Long non-coding RNA KCNQ1 is an imprinted gene that expresses only paternal alleles. KCNQ1OT1 mRNA expression was reduced in PE placental tissues, while miR-146a-3p expression was increased. A dual-luciferase reporter gene experiment confirmed the targeting relationship between KCNQ1OT1 and miR-146a-3p. Silencing KCNQ1OT1 expression up-regulates miR-146a-3p expression; inhibits HTR8/SVneo cell proliferation, invasion, and migration; and prevents CXCL12/CXCR4 signaling pathway activation. Thus, inhibiting miR-146a-3p expression can attenuate KCNQ1OT1, regulating cellular proliferation, invasion, and migration abilities and inhibiting the CXCL12/CXCR4 signaling pathway. The KCNQ1OT1/miR-146a-3p/CXCL12/CXCR4 molecular system may act as a regulatory network in the pathogenesis of PE by affecting the function of trophoblast cells (Chen F.R. et al., 2020). Yu et al. (2018) found that lncRNA TUG1 was significantly down-regulated in PE placental tissue, which inhibited the migration and invasion of trophoblast-like cells. Bioinformatics and functional analysis show that TUG1 interacts with miR-204-5p and negatively regulates the expression and function of miR-204-5p in trophoblast cells. TUG1 regulates the migration and invasion of trophoblasts through sponging of miR-204-5p; therefore, the TUG1/miR-204-5p axis may be a potential target for the intervention of PE. In another study, TUG1 was significantly reduced in the placentas of PE patients. Ectopic expression of TUG1 promotes cell proliferation, invasion, and angiogenesis, but has a negative regulatory effect on cell apoptosis. TUG1 can act as a molecular sponge of miR-29b, thereby regulating MCL1, VEGF-A, and MMP-2 during the development of PE (Li Q. et al., 2019). In addition, lncZBTB39 is up-regulated in the PE placenta, and its overexpression (downregulation) inhibits (enhances) invasion and migration of HTR8/SVneo cells and MMP-2 activity. lncZBTB39 negatively regulates the invasion and migration of trophoblast cells, and likely maintains THSD7A mRNA expression through sponging of miR-210 (Tian et al., 2020).
The expression of lncRNA SPRY4-IT1 is elevated in PE placenta, which affects the EMT of vegetative cells via the Wnt/β-catenin signaling pathway, thereby inhibiting trophoblast invasion and migration (Zuo et al., 2016). Similarly, lncRNA STOX2-IT3 regulates STOX2 gene expression to attenuate the differentiation and invasion of trophoblasts (Oudejans et al., 2016). Song et al. (2017) reported that lncRNA RPAIN is highly expressed in the placentas of patients with PE. When RPAIN is overexpressed, trophoblast proliferation and invasion is significantly inhibited, and trophoblast apoptosis increases significantly. Overexpression of RPAIN inhibits the expression of the complement protein C1q. C1q overexpression rescues the reduced cell invasion and enhanced apoptosis of trophoblast cells overexpressing RPAIN. Elevated RPAIN levels may play an important role in trophoblast invasion and spiral artery recasting via C1q regulation (Song et al., 2017).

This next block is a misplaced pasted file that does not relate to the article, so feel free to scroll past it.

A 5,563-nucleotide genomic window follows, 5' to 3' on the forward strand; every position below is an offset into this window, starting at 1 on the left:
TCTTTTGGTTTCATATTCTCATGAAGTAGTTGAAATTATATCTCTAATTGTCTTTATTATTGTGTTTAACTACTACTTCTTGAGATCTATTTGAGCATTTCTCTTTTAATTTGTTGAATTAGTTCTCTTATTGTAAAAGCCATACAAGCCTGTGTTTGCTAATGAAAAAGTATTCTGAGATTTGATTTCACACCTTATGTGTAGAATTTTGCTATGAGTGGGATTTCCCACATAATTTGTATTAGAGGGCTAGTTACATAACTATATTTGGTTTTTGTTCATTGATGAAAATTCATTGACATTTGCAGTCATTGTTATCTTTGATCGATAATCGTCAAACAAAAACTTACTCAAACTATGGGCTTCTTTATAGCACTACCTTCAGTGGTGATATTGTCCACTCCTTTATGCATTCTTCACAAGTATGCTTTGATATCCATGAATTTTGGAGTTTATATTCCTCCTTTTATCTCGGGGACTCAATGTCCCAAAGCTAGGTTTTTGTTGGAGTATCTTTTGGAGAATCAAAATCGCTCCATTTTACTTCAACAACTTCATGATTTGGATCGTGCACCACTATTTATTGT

LncRNAs Inhibit Trophoblast Proliferation and Cell Cycle
The colon cancer-related transcription factor 1 (CCAT1) gene is a lncRNA that is abnormally expressed in colon cancer tissues and is associated with proliferation activity and metastasis of colon cancer cells (Zhu et al., 2015). Higher expression of lncRNA CCAT1 was found in patients with PE. PE patients were divided into high-expression and low-expression groups according to CCAT1 expression. Compared with the low-expression group, the systolic blood pressure, diastolic blood pressure, and urine protein levels of CCAT1 high-expression group were elevated, while birth weight was significantly higher in the low-expression group than the high-expression group. In addition, overexpression of CCAT1 to observe the function of CCAT1 in the proliferation activity and cell cycle of Bew and JEG-3 cells showed that interference with CCAT1 led to significant trophoblast proliferation and cell cycle acceleration, whereas overexpression of CCAT1 had the opposite results. After overexpression of CCAT1, the expression levels of E2F1, cyclin D, CDK2, and CDK4 in JEG3 cells were significantly reduced, while inhibition of CCAT1 led to significantly increased expression of E2F1, cyclin D, CDK2, and CDK4 in BeWo cells, suggesting that CCAT1 may be involved in the regulation of placental trophoblasts in PE, and thus play a role in the pathogenesis of PE (Deng et al., 2015).
LncRNAs Regulate Angiogenesis and Decidualization